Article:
Listen closely and you can discern what makes Gabra Zackman such an accomplished audiobook narrator. Historian Hoganson uses her adopted home of Champaign, Illinois, to make her case that the Midwest has had a long historic relationship with the needs of foreign powers--especially Britain. From land ownership to hog species, the author shows just how important these needs were... Read More
Writer-narrator John Norwich brings a personal touch and a lifetime of experience to this breezy popular history of France from Roman times to the end of WWII. His voice, while aged, is pleasing and listenable. His narration is effortlessly clear, expressive, and well paced. His general manner is that of a cultured man of intelligence and learning who is indulging himself in a... Read More
This excellent audio production of Seward's popular overview delivers all the drama and pageantry of the Hundred Years War (Britain versus France, 1337-1453). Nigel Patterson is a particularly apt narrator. His firm pacing, confident diction, and unaffected delivery reflect Seward's lucid and unsparing narrative in which kings and potentates receive the same frank assessment as... Read More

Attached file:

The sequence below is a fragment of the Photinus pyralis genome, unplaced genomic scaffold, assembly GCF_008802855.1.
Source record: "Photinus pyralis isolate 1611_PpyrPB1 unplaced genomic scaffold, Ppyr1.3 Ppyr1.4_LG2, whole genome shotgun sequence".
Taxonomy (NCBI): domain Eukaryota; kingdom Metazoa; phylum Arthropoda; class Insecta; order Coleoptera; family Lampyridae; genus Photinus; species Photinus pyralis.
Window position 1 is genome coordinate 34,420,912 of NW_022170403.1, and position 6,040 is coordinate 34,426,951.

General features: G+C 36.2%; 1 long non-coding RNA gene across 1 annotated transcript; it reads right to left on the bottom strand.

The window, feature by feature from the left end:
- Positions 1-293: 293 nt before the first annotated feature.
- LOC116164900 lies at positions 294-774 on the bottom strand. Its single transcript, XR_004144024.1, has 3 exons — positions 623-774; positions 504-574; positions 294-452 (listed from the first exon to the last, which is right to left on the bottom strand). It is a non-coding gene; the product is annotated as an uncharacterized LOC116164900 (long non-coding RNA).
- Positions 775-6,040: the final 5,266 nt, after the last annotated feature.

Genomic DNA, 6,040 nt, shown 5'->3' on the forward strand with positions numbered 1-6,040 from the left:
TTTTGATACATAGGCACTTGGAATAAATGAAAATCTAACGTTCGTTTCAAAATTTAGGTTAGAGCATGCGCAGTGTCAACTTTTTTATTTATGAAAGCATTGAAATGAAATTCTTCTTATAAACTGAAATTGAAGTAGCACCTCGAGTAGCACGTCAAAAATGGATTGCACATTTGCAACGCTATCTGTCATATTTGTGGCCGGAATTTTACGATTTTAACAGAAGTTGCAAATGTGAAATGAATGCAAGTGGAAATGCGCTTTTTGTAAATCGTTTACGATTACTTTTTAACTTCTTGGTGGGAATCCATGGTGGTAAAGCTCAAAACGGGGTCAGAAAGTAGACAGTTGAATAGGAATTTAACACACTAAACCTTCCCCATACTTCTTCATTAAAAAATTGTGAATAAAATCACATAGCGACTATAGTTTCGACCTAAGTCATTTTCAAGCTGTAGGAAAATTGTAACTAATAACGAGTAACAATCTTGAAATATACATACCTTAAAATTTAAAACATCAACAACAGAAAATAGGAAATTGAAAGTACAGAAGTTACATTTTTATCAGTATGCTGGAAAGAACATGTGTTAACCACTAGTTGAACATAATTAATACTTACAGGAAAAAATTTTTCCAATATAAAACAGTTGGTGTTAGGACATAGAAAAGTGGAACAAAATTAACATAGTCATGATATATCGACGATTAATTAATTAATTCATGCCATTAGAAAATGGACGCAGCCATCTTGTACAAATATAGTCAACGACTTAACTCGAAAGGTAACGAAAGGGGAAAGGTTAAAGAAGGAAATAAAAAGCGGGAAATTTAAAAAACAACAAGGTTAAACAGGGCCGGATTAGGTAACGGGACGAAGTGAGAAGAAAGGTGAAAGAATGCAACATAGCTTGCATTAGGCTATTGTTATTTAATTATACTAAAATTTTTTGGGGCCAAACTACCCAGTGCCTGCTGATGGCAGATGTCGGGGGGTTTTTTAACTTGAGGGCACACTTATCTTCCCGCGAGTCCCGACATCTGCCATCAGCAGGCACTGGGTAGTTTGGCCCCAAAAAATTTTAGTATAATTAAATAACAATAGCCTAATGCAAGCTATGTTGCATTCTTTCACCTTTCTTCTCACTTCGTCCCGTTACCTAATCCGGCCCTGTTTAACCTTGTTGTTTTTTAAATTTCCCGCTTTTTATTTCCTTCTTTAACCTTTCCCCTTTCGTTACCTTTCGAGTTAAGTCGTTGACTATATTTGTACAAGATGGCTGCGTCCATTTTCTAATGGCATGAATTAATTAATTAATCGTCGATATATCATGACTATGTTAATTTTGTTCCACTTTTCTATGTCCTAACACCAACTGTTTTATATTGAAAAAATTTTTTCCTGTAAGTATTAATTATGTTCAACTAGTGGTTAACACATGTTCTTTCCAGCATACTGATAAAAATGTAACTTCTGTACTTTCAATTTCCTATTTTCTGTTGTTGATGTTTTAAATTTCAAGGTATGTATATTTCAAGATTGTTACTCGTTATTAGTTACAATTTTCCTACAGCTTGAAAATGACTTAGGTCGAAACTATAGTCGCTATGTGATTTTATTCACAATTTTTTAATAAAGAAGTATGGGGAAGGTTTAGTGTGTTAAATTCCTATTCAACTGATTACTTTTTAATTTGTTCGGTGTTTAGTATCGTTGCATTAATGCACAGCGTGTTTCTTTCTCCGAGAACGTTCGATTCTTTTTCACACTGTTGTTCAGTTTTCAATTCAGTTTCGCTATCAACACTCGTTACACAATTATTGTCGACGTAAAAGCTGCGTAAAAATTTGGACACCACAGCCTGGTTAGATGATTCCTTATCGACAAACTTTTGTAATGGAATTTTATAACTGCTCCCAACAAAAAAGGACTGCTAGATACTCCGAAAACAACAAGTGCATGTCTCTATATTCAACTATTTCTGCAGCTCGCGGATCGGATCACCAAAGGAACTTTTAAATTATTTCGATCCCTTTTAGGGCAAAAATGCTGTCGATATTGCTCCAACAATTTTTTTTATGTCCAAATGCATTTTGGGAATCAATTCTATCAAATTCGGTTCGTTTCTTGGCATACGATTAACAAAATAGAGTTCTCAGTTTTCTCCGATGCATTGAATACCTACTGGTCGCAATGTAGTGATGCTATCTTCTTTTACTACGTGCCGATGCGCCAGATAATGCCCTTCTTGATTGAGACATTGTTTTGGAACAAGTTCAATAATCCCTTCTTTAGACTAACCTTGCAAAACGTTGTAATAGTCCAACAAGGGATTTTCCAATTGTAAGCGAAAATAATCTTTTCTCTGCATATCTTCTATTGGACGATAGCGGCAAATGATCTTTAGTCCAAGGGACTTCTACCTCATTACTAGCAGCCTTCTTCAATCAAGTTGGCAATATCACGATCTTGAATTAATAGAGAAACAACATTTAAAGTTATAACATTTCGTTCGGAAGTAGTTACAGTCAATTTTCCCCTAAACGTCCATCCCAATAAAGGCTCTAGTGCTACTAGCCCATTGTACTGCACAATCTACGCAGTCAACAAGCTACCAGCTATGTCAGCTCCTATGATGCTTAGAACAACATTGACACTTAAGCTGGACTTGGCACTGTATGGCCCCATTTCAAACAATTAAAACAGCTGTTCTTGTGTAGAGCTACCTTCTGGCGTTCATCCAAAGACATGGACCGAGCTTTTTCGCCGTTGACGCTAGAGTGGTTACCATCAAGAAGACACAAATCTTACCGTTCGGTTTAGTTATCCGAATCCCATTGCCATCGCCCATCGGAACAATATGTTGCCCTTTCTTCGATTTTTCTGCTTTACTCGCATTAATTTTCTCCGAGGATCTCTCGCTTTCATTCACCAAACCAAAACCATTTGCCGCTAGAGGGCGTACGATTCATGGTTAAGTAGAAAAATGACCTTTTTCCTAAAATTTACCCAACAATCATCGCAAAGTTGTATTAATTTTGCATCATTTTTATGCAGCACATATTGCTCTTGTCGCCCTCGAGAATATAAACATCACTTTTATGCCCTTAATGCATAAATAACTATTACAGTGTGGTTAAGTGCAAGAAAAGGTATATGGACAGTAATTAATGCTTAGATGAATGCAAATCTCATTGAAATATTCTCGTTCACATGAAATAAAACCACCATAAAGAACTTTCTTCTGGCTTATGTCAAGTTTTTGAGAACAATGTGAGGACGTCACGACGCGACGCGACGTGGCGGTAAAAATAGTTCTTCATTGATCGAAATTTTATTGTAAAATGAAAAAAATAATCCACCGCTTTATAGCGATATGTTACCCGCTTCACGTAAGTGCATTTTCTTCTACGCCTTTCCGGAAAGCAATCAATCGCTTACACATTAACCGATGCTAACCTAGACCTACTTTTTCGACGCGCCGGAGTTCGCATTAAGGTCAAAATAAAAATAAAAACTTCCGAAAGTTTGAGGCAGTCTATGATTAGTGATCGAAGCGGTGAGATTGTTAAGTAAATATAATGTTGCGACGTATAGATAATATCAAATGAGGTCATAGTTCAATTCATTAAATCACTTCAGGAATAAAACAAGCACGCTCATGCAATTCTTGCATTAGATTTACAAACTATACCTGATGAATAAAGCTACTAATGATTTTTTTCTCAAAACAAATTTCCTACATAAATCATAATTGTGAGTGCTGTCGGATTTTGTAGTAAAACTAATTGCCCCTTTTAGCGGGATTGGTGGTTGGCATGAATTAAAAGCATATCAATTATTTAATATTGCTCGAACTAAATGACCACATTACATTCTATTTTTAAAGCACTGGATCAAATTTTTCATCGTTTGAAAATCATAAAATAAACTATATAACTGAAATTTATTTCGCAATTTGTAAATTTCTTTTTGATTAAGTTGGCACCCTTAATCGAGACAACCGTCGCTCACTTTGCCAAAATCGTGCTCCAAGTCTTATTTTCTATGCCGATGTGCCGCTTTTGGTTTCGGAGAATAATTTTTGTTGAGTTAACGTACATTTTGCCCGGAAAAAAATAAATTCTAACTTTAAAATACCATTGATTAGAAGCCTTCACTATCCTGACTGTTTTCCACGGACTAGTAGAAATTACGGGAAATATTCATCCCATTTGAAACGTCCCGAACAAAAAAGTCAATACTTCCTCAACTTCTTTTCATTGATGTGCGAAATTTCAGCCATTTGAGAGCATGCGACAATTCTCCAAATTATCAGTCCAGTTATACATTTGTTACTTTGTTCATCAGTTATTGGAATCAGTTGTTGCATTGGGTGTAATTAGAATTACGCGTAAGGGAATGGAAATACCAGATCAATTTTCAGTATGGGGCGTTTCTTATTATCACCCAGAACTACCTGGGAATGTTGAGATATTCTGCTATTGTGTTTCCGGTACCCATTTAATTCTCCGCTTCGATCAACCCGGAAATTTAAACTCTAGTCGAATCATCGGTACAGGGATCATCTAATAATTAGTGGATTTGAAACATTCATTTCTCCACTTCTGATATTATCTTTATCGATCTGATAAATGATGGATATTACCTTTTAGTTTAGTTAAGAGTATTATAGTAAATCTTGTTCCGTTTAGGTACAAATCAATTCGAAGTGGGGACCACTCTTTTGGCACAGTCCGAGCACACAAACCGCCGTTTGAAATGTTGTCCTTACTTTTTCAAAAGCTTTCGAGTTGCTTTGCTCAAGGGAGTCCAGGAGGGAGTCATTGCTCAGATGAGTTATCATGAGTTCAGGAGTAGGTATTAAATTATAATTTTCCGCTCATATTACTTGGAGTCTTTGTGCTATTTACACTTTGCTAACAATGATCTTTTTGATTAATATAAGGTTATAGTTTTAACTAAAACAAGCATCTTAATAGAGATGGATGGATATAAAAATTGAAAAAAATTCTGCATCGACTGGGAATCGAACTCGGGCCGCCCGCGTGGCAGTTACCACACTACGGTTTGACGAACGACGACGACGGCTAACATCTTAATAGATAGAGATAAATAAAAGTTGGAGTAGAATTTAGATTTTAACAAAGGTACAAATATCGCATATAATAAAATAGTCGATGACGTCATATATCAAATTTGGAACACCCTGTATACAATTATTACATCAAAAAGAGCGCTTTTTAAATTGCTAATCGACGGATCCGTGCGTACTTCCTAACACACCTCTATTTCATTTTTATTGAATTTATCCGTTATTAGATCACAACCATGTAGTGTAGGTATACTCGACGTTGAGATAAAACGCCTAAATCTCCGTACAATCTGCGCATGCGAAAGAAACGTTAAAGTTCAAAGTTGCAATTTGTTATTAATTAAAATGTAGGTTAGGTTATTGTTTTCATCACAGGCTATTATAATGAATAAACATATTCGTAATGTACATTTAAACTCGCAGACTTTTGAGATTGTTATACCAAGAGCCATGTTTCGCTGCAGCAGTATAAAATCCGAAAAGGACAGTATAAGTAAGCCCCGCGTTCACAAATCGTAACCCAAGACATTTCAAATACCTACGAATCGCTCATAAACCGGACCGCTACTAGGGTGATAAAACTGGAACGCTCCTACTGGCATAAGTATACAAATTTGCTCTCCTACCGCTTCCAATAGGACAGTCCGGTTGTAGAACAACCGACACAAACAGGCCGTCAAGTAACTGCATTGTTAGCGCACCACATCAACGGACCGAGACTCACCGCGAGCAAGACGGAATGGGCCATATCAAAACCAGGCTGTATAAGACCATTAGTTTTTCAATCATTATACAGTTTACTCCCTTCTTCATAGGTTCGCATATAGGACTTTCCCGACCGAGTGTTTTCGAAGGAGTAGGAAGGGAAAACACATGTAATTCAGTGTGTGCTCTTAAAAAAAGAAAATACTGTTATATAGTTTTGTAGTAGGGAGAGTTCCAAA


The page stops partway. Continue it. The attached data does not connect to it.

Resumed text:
With her warm voice and inquisitive tone, narrator Charlotte Strevens brings listeners back to the difficult early days of the American Colonies. In 1621, 56 young women set sail from England to Jamestown, Virginia. They had been sent by the Virginia Company of London after it was ascertained that each came from a respectable family and had good references. The women did not... Read More
Narrator Nancy Wu's soft, unaccented delivery is perfect for this meticulously researched audiobook about the Chinese who fled Mao's revolution. Listeners will learn about China from the 1937 war with Japan, through WWII, and up to 1949, the year of China's Communist revolution, which precipitated "the last boat out of Shanghai." Wu narrates steadily and patiently, recounting... Read More
Narrator Ari Fliakos takes on this sweeping history of the crimes and trial of Albert Hicks, a feared shadowy figure of mid-1800s New York City. Hicks's career ranged from theft to bodily harm, including early mob enforcement, to murder. Among his many transgressions was the killing of the crew of an oyster sloop in Lower New York Bay. Using a minimally inflected accent,... Read More